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Your social media presence may damage your divorce

| May 10, 2021 | Family Law |

If you use your social media sites regularly, chances are that you frequently post personal details about your life. As a result, your friends and followers may know a great deal about your preferences and passions. While this may give you a sense of connection, it may also cost you if you are going through a divorce.

You may feel it is your right to post and share anything you want on your social media. Unfortunately, most social media platforms offer no expectation of privacy, so even if your account settings are private, others may access your account and view your posts. In the middle of a divorce is not the time when you want your ex and your ex’s attorney to see posts that could damage your chances of a positive outcome.

Keep your profile quiet

It may not take much for your ex to see what you post online if you are still using the same passwords you used before the breakup. Changing your passwords on all your social media pages and any devices to which your ex had access is a critical move soon after a breakup. Not only will this deter your ex from hacking into your social media, tracking your device or viewing your search history, but it may also prevent him or her from posting to your page under your name.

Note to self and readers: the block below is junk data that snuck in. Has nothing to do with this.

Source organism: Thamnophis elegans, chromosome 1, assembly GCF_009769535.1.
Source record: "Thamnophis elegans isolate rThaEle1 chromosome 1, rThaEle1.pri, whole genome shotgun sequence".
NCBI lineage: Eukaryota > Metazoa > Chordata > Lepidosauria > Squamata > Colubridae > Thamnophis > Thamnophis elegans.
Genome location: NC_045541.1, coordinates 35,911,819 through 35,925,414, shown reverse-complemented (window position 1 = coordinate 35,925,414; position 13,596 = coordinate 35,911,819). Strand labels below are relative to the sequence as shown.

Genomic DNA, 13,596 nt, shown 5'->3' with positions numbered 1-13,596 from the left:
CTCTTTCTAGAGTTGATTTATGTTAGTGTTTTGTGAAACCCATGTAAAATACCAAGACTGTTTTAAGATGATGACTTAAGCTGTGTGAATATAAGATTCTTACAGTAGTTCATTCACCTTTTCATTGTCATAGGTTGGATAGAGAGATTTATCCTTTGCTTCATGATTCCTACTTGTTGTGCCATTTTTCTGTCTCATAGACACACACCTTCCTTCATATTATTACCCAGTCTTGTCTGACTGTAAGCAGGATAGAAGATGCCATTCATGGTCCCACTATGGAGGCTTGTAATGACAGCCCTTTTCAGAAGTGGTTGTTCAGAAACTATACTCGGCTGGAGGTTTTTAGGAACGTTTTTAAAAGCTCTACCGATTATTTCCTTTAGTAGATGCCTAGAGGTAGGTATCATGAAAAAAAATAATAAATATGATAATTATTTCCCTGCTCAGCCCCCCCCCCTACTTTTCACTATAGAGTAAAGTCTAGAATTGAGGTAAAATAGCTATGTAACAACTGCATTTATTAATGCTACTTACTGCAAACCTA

Your own posts may fast become part of your ex’s strategy in court. Even the most innocent posts or pictures may be open to misinterpretation, potentially compromising your attempts to obtain spousal support, child custody and a fair share of marital assets. Some damaging posts may include:

  • Photos of you attending wild parties, consuming alcohol or engaging in other reckless activities
  • Photos or posts describing extravagant purchases, fancy evenings out or exotic vacations
  • Comments boasting about your new love interest before the divorce is final
  • Any posts that may suggest you are emotionally unstable or unfit as a parent
  • Posts mocking or insulting your ex
  • Any of the above that your social media friends might post or share

If you already have such posts on your social media, leave them there and step away from the computer. While it may be tempting to clean up your pages and delete anything that may damage your cause, the court may interpret your actions as destroying evidence. The safest plan is usually to follow the advice of your legal counsel and stay off social media until the divorce process is over.